Combination of prostate imaging reporting and data system (PI-RADS) score and prostate-specific antigen (PSA) density predicts biopsy outcome in prostate biopsy naïve patients

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Abstract

Objective

To assess the value of the Prostate Imaging Reporting and Data System (PI-RADS) scoring system, for prostate multi-parametric magnetic resonance imaging (mpMRI) to detect prostate cancer, and classical parameters, such as prostate-specific antigen (PSA) level, prostate volume and PSA density, for predicting biopsy outcome in biopsy naïve patients who have suspected prostate cancer.

Patients and methods

Patients who underwent mpMRI at our hospital, and who had their first prostate biopsy between July 2010 and April 2014, were analysed retrospectively. The prostate biopsies were taken transperineally under transrectal ultrasonography guidance. In all, 14 cores were biopsied as a systematic biopsy in all patients. Two cognitive fusion-targeted biopsy cores were added for each lesion in patients who had suspicious or equivocal lesions on mpMRI. The PI-RADS scoring system version 2.0 (PI-RADS v2) was used to describe the MRI findings. Univariate and multivariate analyses were performed to determine significant predictors of prostate cancer and clinically significant prostate cancer.

Results

In all, 288 patients were analysed. The median patient age, PSA level, prostate volume and PSA density were 69 years, 7.5 ng/mL, 28.7 mL, and 0.26 ng/mL/mL, respectively. The biopsy results were benign, clinically insignificant, and clinically significant prostate cancer in 129 (45%), 18 (6%) and 141 (49%) patients, respectively. The multivariate analysis revealed that PI-RADS v2 score and PSA density were independent predictors for prostate cancer and clinically significant prostate cancer. When PI-RADS v2 score and PSA density were combined, a PI-RADS v2 score of ≥4 and PSA density ≥0.15 ng/mL/mL, or PI-RADS v2 score of 3 and PSA density of ≥0.30 ng/mL/mL, was associated with the highest clinically significant prostate cancer detection rates (76–97%) on the first biopsy. Of the patients in this group with negative biopsy results, 22% were subsequently diagnosed as prostate cancer. In contrast, a PI-RADS v2 score of ≤3 and PSA density of <0.15 ng/mL/mL yielded no clinically significant prostate cancer and no additional detection of prostate cancer on further biopsies.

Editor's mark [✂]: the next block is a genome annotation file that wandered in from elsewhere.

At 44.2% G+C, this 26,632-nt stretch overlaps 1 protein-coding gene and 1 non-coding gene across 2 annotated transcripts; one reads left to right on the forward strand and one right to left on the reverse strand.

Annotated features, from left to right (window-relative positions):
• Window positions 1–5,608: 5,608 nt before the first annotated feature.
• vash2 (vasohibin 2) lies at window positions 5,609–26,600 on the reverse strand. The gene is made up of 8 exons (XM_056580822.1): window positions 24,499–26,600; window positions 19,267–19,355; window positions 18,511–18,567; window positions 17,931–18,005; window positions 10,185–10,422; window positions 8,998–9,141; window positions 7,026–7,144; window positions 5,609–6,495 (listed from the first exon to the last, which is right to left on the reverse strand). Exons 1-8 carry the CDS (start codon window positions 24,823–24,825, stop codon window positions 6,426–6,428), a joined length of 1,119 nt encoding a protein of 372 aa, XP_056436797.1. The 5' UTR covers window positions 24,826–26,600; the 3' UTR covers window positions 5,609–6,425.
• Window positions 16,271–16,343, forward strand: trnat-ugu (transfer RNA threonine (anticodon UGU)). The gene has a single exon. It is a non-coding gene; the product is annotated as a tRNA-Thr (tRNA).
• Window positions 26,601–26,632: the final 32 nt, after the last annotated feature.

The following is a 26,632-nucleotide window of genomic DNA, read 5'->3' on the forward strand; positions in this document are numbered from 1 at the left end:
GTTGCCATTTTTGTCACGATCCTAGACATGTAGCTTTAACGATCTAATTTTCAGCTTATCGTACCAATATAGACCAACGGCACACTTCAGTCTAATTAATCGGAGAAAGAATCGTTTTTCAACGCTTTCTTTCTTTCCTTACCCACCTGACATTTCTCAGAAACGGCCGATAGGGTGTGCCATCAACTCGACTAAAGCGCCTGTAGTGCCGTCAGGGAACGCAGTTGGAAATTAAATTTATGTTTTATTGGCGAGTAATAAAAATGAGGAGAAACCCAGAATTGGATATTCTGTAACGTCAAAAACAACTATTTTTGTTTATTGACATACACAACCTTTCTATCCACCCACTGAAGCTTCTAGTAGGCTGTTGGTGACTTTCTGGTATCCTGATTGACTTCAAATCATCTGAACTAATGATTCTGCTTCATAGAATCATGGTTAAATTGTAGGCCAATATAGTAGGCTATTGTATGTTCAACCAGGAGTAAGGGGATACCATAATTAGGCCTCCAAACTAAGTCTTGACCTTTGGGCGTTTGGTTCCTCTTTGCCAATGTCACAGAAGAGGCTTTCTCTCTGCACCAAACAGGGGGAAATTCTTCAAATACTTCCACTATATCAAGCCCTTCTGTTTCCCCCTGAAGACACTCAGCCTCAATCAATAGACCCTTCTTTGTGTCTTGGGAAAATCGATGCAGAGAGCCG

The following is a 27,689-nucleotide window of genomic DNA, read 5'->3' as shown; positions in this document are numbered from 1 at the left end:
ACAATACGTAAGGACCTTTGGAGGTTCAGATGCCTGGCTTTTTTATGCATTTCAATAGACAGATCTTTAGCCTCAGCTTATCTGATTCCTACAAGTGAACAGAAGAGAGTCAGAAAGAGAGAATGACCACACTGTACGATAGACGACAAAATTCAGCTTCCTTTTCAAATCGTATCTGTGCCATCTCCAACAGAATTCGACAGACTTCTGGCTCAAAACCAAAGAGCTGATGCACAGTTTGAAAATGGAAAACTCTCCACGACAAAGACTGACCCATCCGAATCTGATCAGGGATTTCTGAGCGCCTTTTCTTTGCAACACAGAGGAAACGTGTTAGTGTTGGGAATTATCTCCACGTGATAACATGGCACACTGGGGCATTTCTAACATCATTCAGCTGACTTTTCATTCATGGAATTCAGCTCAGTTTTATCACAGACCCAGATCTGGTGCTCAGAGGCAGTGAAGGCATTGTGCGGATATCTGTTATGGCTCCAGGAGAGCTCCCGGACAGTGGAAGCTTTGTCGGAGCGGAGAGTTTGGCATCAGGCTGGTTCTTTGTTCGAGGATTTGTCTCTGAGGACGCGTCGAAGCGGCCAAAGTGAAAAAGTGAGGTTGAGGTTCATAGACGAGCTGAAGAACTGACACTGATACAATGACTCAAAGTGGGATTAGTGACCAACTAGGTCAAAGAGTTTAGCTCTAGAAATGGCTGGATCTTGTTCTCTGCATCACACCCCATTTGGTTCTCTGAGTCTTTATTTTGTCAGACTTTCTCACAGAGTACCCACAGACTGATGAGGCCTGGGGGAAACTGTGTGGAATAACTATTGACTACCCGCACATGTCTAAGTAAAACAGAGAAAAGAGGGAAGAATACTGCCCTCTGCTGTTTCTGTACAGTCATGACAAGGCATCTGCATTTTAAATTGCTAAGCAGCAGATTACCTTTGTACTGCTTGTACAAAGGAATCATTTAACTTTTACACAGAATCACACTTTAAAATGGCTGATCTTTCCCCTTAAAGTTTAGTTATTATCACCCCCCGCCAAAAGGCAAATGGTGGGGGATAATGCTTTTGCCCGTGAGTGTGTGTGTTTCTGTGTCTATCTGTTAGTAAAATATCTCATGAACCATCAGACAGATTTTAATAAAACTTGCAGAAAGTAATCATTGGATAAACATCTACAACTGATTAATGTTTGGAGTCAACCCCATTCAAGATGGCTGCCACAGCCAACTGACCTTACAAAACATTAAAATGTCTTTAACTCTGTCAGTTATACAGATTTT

Conclusions

A combination of PI-RADS v2 score and PSA density can help in the decision-making process before prostate biopsy and in the follow-up strategy in biopsy naïve patients. Patients with a PI-RADS v2 score of ≤3 and PSA density of <0.15 ng/mL/mL may avoid unnecessary biopsies.

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